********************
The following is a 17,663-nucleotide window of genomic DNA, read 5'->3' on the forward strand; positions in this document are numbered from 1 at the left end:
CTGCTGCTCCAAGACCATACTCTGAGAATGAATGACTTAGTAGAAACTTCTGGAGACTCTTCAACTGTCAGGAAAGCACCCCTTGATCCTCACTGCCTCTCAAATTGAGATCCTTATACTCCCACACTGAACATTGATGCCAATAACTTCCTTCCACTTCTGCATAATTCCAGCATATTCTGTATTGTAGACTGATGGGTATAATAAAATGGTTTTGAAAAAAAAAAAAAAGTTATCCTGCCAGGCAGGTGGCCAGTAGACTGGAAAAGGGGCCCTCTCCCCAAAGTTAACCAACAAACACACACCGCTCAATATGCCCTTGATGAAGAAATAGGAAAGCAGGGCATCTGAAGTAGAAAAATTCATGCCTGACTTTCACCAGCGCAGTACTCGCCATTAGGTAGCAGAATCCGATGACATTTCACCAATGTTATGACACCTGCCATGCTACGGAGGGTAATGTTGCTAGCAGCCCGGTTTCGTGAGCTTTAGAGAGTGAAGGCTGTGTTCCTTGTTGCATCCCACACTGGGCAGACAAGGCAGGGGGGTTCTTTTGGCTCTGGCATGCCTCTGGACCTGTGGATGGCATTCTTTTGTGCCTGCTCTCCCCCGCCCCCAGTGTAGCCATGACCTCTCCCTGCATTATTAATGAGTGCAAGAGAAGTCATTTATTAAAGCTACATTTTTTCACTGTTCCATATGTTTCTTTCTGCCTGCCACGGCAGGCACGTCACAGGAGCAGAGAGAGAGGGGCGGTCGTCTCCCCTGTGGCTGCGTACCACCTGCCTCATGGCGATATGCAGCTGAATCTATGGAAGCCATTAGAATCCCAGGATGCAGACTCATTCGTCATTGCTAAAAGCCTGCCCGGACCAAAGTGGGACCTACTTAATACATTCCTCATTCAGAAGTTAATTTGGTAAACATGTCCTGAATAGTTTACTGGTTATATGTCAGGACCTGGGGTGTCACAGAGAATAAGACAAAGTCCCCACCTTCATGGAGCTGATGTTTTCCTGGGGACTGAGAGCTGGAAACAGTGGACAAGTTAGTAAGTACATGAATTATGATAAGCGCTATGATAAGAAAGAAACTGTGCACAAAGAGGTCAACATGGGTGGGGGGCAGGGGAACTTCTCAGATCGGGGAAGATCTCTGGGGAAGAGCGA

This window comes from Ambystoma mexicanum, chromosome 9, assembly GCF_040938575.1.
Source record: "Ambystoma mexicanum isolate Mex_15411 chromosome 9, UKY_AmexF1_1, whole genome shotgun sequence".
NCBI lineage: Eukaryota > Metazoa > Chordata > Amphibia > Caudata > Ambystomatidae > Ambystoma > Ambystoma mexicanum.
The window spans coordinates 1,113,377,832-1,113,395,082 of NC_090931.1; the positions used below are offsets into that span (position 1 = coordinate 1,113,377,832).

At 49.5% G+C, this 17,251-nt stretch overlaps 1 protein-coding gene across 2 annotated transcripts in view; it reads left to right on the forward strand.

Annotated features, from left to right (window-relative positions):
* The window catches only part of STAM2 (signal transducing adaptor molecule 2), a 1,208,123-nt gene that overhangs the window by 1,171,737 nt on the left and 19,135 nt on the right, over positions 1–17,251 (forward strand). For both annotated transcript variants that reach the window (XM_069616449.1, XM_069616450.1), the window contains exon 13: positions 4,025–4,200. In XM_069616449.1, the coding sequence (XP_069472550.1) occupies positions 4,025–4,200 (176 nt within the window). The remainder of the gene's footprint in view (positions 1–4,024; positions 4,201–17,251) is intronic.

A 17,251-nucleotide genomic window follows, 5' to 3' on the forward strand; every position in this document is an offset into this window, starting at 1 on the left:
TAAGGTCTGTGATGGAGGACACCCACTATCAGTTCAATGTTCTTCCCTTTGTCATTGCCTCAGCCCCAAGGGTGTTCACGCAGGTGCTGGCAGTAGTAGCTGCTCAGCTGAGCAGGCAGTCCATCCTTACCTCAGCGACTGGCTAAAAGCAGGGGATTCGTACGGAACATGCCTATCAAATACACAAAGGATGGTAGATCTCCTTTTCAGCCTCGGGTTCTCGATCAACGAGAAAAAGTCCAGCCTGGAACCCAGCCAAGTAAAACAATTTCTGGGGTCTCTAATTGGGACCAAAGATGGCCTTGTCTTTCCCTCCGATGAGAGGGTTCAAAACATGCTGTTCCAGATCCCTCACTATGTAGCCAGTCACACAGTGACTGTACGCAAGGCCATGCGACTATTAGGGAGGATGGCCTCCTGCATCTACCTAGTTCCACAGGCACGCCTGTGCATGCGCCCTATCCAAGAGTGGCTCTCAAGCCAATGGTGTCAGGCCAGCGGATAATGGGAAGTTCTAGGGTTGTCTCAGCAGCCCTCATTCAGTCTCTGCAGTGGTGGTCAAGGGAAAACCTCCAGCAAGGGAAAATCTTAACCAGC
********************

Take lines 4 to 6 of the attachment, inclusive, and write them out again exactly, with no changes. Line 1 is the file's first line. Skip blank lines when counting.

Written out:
Source record: "Ambystoma mexicanum isolate Mex_15411 chromosome 9, UKY_AmexF1_1, whole genome shotgun sequence".
NCBI lineage: Eukaryota > Metazoa > Chordata > Amphibia > Caudata > Ambystomatidae > Ambystoma > Ambystoma mexicanum.
The window spans coordinates 1,113,377,832-1,113,395,082 of NC_090931.1; the positions used below are offsets into that span (position 1 = coordinate 1,113,377,832).